College cancels class for day-long 'diversity' event

  • Butler University's arts college canceled classes for a day to hold a diversity and inclusion workshop.
  • The Dean said that even though taking the day off "wasn't easy," it was "important enough" to be necessary.

Butler University’s Jordan College of the Arts canceled classes for a discussion about diversity and inclusion in January. 

Following an incident at the Indiana university in March 2019 where the words “white power” were written on a whiteboard in a student lounge near the diversity center, many students took to social media to express their outrage at not only the situation but also the predominance of the white population on campus. 

“I think that students in this college are frustrated because, I mean, it wasn’t easy for us to do that on Friday, but if something is important enough you do it."   

[RELATED: Prof: ‘some white people may have to die’]

In response to this occurrence, Lisa Brooks, dean of JCA, assembled a Social Justice and Diversity taskforce. The students and faculty leaders wanted to do more than just talk about the issues; they wanted to “do something.” As a proposal, Wendy Meaden, associate dean of JCA, suggested the school cancel classes for the day to hold a talk on diversity and inclusion. 

During the day-long event, students were addressed by Gina Forrest, the school’s executive director of diversity, equity, and inclusion programs, and then were split into small groups led by faculty members for discussion. 

“In our small groups on the day of the event, my professor who was leading it said that JCA has tried doing that but whenever non-white students come they’ll see the representation of our campus and they get turned away from it,” student Kolin Edrington who attended the workshop said. “It’s not that they didn’t like their experience, it’s just that they didn’t feel like it was a community they could thrive in.”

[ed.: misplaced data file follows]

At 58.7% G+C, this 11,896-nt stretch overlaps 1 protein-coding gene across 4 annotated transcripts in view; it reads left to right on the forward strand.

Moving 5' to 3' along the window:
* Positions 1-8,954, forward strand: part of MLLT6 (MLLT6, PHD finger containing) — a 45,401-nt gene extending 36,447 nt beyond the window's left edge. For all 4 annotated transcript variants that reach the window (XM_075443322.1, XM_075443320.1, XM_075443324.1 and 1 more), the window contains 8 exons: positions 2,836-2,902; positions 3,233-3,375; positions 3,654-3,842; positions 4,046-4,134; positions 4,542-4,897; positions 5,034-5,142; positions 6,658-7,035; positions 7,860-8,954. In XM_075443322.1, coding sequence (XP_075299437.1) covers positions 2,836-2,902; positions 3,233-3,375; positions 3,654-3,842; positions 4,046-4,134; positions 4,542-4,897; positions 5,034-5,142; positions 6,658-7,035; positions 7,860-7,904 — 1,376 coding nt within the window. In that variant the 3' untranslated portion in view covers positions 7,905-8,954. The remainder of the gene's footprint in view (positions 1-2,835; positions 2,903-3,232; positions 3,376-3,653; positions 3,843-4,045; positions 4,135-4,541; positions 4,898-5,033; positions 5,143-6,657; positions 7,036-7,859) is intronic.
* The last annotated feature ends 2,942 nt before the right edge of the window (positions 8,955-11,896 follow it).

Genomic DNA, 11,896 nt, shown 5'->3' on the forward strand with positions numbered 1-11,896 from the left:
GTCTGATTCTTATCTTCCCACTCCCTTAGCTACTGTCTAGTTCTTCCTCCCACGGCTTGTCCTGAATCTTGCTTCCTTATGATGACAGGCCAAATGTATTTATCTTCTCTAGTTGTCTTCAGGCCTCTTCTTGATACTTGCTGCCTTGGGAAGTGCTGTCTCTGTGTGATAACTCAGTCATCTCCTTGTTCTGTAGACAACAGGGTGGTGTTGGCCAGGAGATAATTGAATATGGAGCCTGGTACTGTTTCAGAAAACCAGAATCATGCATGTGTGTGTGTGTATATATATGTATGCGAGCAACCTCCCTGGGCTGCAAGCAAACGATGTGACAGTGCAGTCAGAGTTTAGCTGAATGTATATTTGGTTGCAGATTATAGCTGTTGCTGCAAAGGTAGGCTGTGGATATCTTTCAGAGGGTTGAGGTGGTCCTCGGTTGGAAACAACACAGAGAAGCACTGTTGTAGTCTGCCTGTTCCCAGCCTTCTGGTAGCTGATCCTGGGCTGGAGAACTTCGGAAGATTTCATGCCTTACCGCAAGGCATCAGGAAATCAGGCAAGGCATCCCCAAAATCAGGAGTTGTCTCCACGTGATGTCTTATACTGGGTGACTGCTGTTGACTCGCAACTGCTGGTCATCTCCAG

[RELATED: New survey reveals college diversity, inclusion efforts fail miserably]

However, Brooks alleged that one particular student’s contributions were racist and discriminatory in nature, even daring to mention swastikas. She said, “the [campus] response was kind of like ‘Hmm, thanks for leaning in.’”  

“I think that students in this college are frustrated because, I mean, it wasn’t easy for us to do that on Friday, but if something is important enough you do it,” said Brooks. “I don’t think that the other colleges share that.” 

Brooks declined to comment in response to Campus Reform’s request.

Follow the author of this article on Twitter: @redwave1776 and Instagram: @enna.marie3519





STAY INFORMED
Get exclusive access to breaking CampusReform stories as they happen. Sign up below and we'll keep you in the loop.
 Weekly Digest

 Daily Emails

Mckenna Dallmeyer
Mckenna Dallmeyer | Texas Campus Correspondent

McKenna Dallmeyer is a Texas Campus Correspondent, reporting on liberal bias and abuse for Campus Reform. She is a Junior studying Cybersecurity at Liberty University. McKenna is the Deputy Communications Director for a congressional campaign in Iowa. She previously attended Texas A&M where she was the Founder and President of Young Women for America and Events Coordinator for TPUSA.

12 Articles by Mckenna Dallmeyer